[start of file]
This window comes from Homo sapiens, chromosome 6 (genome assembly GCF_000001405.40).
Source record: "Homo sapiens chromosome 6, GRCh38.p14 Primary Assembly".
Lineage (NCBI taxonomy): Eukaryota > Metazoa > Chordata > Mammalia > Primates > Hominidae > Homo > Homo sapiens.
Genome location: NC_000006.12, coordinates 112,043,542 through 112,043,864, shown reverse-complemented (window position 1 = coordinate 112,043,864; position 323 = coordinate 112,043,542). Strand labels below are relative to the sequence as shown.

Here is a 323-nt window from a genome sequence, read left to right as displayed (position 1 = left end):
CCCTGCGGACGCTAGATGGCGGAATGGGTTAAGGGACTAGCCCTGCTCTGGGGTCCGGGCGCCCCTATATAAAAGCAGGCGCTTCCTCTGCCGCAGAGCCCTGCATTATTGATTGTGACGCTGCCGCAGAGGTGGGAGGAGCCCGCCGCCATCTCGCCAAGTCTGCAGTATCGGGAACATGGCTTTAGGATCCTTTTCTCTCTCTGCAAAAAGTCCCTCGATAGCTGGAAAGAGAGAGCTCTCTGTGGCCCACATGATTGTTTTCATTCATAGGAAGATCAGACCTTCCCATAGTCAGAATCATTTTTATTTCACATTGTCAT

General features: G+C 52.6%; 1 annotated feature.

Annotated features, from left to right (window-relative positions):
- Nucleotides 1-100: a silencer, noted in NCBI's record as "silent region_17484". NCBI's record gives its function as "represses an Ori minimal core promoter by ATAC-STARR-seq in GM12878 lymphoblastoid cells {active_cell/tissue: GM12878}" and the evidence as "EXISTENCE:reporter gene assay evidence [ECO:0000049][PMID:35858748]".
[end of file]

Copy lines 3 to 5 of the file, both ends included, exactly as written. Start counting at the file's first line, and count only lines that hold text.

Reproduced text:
Lineage (NCBI taxonomy): Eukaryota > Metazoa > Chordata > Mammalia > Primates > Hominidae > Homo > Homo sapiens.
Genome location: NC_000006.12, coordinates 112,043,542 through 112,043,864, shown reverse-complemented (window position 1 = coordinate 112,043,864; position 323 = coordinate 112,043,542). Strand labels below are relative to the sequence as shown.

Here is a 323-nt window from a genome sequence, read left to right as displayed (position 1 = left end):